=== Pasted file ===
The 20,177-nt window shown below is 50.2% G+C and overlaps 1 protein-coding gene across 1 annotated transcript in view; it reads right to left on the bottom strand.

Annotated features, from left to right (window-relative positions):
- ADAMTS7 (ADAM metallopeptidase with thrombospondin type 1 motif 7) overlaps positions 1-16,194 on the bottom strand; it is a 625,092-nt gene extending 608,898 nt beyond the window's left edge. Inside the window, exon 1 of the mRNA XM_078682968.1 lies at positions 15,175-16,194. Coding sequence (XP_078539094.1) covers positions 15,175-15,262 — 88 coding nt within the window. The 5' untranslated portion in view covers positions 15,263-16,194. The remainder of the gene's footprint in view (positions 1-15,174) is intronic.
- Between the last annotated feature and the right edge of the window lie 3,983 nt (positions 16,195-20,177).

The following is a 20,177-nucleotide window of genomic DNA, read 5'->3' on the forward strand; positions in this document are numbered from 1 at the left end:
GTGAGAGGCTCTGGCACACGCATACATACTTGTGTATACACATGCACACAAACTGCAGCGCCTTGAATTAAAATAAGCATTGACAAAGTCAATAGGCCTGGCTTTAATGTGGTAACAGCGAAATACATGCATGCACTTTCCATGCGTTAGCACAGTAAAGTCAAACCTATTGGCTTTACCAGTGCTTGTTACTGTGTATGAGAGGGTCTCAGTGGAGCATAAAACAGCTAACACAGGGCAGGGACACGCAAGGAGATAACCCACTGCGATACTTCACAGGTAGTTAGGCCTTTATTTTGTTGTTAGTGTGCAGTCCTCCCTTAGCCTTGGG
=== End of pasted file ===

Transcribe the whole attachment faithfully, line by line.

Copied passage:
The 20,177-nt window shown below is 50.2% G+C and overlaps 1 protein-coding gene across 1 annotated transcript in view; it reads right to left on the bottom strand.

Annotated features, from left to right (window-relative positions):
- ADAMTS7 (ADAM metallopeptidase with thrombospondin type 1 motif 7) overlaps positions 1-16,194 on the bottom strand; it is a 625,092-nt gene extending 608,898 nt beyond the window's left edge. Inside the window, exon 1 of the mRNA XM_078682968.1 lies at positions 15,175-16,194. Coding sequence (XP_078539094.1) covers positions 15,175-15,262 — 88 coding nt within the window. The 5' untranslated portion in view covers positions 15,263-16,194. The remainder of the gene's footprint in view (positions 1-15,174) is intronic.
- Between the last annotated feature and the right edge of the window lie 3,983 nt (positions 16,195-20,177).

The following is a 20,177-nucleotide window of genomic DNA, read 5'->3' on the forward strand; positions in this document are numbered from 1 at the left end:
GTGAGAGGCTCTGGCACACGCATACATACTTGTGTATACACATGCACACAAACTGCAGCGCCTTGAATTAAAATAAGCATTGACAAAGTCAATAGGCCTGGCTTTAATGTGGTAACAGCGAAATACATGCATGCACTTTCCATGCGTTAGCACAGTAAAGTCAAACCTATTGGCTTTACCAGTGCTTGTTACTGTGTATGAGAGGGTCTCAGTGGAGCATAAAACAGCTAACACAGGGCAGGGACACGCAAGGAGATAACCCACTGCGATACTTCACAGGTAGTTAGGCCTTTATTTTGTTGTTAGTGTGCAGTCCTCCCTTAGCCTTGGG